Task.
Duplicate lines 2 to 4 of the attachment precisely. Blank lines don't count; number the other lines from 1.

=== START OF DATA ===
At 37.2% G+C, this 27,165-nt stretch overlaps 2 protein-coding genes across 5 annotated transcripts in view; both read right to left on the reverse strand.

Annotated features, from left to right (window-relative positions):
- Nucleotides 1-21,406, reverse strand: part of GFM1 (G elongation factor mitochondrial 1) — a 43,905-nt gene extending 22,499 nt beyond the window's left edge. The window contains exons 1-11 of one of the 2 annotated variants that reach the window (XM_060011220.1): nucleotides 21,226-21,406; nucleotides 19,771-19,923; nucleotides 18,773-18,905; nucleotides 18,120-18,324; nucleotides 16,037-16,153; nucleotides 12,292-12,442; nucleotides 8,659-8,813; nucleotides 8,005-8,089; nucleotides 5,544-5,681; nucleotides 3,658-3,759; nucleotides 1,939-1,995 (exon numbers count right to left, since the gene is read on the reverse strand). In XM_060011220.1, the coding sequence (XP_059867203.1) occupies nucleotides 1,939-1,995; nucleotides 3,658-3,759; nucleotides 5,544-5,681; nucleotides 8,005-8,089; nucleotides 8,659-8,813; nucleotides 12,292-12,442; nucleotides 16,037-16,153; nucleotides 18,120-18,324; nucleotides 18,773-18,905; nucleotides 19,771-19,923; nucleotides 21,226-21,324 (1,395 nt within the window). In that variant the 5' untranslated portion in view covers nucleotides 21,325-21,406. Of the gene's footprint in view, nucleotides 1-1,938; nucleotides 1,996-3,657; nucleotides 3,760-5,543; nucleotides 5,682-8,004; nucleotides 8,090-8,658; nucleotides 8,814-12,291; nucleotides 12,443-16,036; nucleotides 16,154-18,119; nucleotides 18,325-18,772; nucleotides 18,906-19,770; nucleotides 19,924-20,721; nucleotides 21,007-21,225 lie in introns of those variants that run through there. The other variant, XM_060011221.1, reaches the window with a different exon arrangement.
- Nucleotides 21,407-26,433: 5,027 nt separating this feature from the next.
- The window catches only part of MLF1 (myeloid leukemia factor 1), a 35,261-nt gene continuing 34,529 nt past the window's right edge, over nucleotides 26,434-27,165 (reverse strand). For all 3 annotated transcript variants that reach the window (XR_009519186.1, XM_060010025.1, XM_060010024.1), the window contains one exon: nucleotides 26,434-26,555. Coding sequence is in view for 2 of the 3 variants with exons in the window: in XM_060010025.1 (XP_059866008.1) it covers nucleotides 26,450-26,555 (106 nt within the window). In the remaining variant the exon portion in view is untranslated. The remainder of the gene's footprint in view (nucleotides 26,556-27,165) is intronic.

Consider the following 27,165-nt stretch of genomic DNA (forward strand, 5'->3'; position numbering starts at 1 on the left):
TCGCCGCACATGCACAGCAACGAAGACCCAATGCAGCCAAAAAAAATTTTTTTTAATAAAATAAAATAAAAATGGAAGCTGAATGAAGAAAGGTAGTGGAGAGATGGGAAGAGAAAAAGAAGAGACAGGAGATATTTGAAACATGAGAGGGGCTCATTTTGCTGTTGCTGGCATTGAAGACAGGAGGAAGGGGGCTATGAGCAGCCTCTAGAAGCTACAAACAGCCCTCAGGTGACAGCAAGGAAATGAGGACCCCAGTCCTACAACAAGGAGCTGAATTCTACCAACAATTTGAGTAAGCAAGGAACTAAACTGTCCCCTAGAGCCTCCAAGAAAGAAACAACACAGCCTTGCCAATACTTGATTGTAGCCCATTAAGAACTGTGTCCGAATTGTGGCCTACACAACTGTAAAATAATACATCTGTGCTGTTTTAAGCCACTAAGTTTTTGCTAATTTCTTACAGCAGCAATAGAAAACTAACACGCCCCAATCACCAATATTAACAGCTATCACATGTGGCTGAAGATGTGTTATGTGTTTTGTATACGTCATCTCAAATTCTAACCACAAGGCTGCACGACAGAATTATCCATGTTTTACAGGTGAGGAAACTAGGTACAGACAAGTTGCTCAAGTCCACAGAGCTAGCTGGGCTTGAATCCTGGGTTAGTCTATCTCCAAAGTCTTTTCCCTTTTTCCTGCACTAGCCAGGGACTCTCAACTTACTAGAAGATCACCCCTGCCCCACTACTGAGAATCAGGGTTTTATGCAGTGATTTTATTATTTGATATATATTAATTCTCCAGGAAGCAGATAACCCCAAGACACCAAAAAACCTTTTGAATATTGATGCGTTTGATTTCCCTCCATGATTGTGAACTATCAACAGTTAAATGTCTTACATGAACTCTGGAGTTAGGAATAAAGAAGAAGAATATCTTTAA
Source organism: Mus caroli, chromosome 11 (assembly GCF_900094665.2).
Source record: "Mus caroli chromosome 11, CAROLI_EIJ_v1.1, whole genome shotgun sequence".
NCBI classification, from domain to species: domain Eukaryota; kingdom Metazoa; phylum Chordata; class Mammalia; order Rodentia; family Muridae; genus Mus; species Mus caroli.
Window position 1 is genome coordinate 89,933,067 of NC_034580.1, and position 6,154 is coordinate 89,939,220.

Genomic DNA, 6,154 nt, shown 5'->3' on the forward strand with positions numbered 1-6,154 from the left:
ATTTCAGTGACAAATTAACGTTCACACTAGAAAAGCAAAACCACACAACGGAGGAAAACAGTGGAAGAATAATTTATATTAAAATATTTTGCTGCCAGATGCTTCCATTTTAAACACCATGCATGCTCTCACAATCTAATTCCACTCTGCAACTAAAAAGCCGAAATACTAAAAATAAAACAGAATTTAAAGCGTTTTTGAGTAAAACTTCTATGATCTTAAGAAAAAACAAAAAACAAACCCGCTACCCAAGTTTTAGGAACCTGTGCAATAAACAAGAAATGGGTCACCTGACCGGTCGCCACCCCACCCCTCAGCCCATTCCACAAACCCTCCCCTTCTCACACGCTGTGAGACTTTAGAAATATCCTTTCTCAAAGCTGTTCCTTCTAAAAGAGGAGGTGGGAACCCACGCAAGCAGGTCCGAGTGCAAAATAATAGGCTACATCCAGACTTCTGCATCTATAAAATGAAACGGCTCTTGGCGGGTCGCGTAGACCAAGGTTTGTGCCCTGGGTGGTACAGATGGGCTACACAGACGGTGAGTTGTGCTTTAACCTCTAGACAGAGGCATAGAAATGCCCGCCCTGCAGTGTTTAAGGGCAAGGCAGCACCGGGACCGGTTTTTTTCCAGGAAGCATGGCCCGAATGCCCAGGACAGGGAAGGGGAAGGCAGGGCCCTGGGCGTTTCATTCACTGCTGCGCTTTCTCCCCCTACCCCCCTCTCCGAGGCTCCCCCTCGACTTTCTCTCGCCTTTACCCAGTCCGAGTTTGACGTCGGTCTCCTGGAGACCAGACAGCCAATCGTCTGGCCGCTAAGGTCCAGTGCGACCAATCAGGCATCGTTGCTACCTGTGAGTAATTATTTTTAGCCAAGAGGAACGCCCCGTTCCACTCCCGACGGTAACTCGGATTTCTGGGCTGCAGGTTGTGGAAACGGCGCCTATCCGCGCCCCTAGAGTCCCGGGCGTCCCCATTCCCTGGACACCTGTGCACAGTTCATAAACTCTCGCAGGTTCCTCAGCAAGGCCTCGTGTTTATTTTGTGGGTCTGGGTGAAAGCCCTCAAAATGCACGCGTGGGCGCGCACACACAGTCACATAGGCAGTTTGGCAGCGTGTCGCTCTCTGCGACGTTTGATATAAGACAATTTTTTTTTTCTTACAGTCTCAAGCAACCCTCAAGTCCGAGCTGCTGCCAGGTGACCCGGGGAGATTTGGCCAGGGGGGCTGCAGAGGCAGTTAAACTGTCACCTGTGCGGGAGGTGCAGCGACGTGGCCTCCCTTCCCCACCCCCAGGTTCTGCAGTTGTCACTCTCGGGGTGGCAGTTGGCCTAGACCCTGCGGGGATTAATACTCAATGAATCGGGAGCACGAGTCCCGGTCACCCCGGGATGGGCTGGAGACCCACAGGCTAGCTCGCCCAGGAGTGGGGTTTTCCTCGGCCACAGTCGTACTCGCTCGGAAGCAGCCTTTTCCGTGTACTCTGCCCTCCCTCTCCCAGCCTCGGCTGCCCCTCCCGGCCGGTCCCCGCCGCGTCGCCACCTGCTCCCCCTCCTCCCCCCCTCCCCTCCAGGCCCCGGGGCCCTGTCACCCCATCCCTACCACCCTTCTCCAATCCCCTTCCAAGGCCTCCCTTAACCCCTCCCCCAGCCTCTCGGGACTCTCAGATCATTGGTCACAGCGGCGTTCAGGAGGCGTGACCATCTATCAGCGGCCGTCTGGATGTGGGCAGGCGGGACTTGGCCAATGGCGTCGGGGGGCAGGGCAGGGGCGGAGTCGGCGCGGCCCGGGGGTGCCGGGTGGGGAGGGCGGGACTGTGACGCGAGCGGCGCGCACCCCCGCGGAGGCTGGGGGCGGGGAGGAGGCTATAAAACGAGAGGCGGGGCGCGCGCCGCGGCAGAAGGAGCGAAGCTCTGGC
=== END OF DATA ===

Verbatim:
Annotated features, from left to right (window-relative positions):
- Nucleotides 1-21,406, reverse strand: part of GFM1 (G elongation factor mitochondrial 1) — a 43,905-nt gene extending 22,499 nt beyond the window's left edge. The window contains exons 1-11 of one of the 2 annotated variants that reach the window (XM_060011220.1): nucleotides 21,226-21,406; nucleotides 19,771-19,923; nucleotides 18,773-18,905; nucleotides 18,120-18,324; nucleotides 16,037-16,153; nucleotides 12,292-12,442; nucleotides 8,659-8,813; nucleotides 8,005-8,089; nucleotides 5,544-5,681; nucleotides 3,658-3,759; nucleotides 1,939-1,995 (exon numbers count right to left, since the gene is read on the reverse strand). In XM_060011220.1, the coding sequence (XP_059867203.1) occupies nucleotides 1,939-1,995; nucleotides 3,658-3,759; nucleotides 5,544-5,681; nucleotides 8,005-8,089; nucleotides 8,659-8,813; nucleotides 12,292-12,442; nucleotides 16,037-16,153; nucleotides 18,120-18,324; nucleotides 18,773-18,905; nucleotides 19,771-19,923; nucleotides 21,226-21,324 (1,395 nt within the window). In that variant the 5' untranslated portion in view covers nucleotides 21,325-21,406. Of the gene's footprint in view, nucleotides 1-1,938; nucleotides 1,996-3,657; nucleotides 3,760-5,543; nucleotides 5,682-8,004; nucleotides 8,090-8,658; nucleotides 8,814-12,291; nucleotides 12,443-16,036; nucleotides 16,154-18,119; nucleotides 18,325-18,772; nucleotides 18,906-19,770; nucleotides 19,924-20,721; nucleotides 21,007-21,225 lie in introns of those variants that run through there. The other variant, XM_060011221.1, reaches the window with a different exon arrangement.
- Nucleotides 21,407-26,433: 5,027 nt separating this feature from the next.